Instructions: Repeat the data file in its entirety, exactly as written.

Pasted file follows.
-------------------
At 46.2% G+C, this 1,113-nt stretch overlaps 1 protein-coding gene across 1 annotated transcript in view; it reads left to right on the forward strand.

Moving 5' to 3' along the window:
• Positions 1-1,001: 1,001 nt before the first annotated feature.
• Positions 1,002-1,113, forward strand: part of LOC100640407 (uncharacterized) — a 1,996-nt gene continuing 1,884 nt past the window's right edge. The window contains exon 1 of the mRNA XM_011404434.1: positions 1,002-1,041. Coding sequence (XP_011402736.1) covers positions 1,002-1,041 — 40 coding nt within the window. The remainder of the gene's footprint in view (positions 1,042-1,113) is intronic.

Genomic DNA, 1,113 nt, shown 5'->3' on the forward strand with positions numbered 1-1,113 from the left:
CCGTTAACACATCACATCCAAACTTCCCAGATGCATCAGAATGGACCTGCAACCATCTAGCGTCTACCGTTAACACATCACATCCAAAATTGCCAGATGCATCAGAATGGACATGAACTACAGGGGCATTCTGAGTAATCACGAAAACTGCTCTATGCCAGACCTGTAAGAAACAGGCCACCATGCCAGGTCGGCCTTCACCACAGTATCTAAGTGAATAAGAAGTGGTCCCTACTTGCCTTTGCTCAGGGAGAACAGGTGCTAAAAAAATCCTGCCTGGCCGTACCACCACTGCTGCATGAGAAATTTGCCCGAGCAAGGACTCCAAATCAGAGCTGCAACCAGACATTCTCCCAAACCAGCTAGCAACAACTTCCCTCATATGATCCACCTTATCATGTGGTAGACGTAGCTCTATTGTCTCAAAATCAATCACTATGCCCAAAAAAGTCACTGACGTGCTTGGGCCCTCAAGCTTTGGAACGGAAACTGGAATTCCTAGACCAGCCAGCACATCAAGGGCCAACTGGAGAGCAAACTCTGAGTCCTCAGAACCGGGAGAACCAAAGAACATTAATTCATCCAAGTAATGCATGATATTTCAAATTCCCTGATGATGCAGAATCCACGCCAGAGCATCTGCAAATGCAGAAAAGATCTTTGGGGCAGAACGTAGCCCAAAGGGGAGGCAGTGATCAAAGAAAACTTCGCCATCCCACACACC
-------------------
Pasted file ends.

At 46.2% G+C, this 1,113-nt stretch overlaps 1 protein-coding gene across 1 annotated transcript in view; it reads left to right on the forward strand.

Moving 5' to 3' along the window:
• Positions 1-1,001: 1,001 nt before the first annotated feature.
• Positions 1,002-1,113, forward strand: part of LOC100640407 (uncharacterized) — a 1,996-nt gene continuing 1,884 nt past the window's right edge. The window contains exon 1 of the mRNA XM_011404434.1: positions 1,002-1,041. Coding sequence (XP_011402736.1) covers positions 1,002-1,041 — 40 coding nt within the window. The remainder of the gene's footprint in view (positions 1,042-1,113) is intronic.

Genomic DNA, 1,113 nt, shown 5'->3' on the forward strand with positions numbered 1-1,113 from the left:
CCGTTAACACATCACATCCAAACTTCCCAGATGCATCAGAATGGACCTGCAACCATCTAGCGTCTACCGTTAACACATCACATCCAAAATTGCCAGATGCATCAGAATGGACATGAACTACAGGGGCATTCTGAGTAATCACGAAAACTGCTCTATGCCAGACCTGTAAGAAACAGGCCACCATGCCAGGTCGGCCTTCACCACAGTATCTAAGTGAATAAGAAGTGGTCCCTACTTGCCTTTGCTCAGGGAGAACAGGTGCTAAAAAAATCCTGCCTGGCCGTACCACCACTGCTGCATGAGAAATTTGCCCGAGCAAGGACTCCAAATCAGAGCTGCAACCAGACATTCTCCCAAACCAGCTAGCAACAACTTCCCTCATATGATCCACCTTATCATGTGGTAGACGTAGCTCTATTGTCTCAAAATCAATCACTATGCCCAAAAAAGTCACTGACGTGCTTGGGCCCTCAAGCTTTGGAACGGAAACTGGAATTCCTAGACCAGCCAGCACATCAAGGGCCAACTGGAGAGCAAACTCTGAGTCCTCAGAACCGGGAGAACCAAAGAACATTAATTCATCCAAGTAATGCATGATATTTCAAATTCCCTGATGATGCAGAATCCACGCCAGAGCATCTGCAAATGCAGAAAAGATCTTTGGGGCAGAACGTAGCCCAAAGGGGAGGCAGTGATCAAAGAAAACTTCGCCATCCCACACACC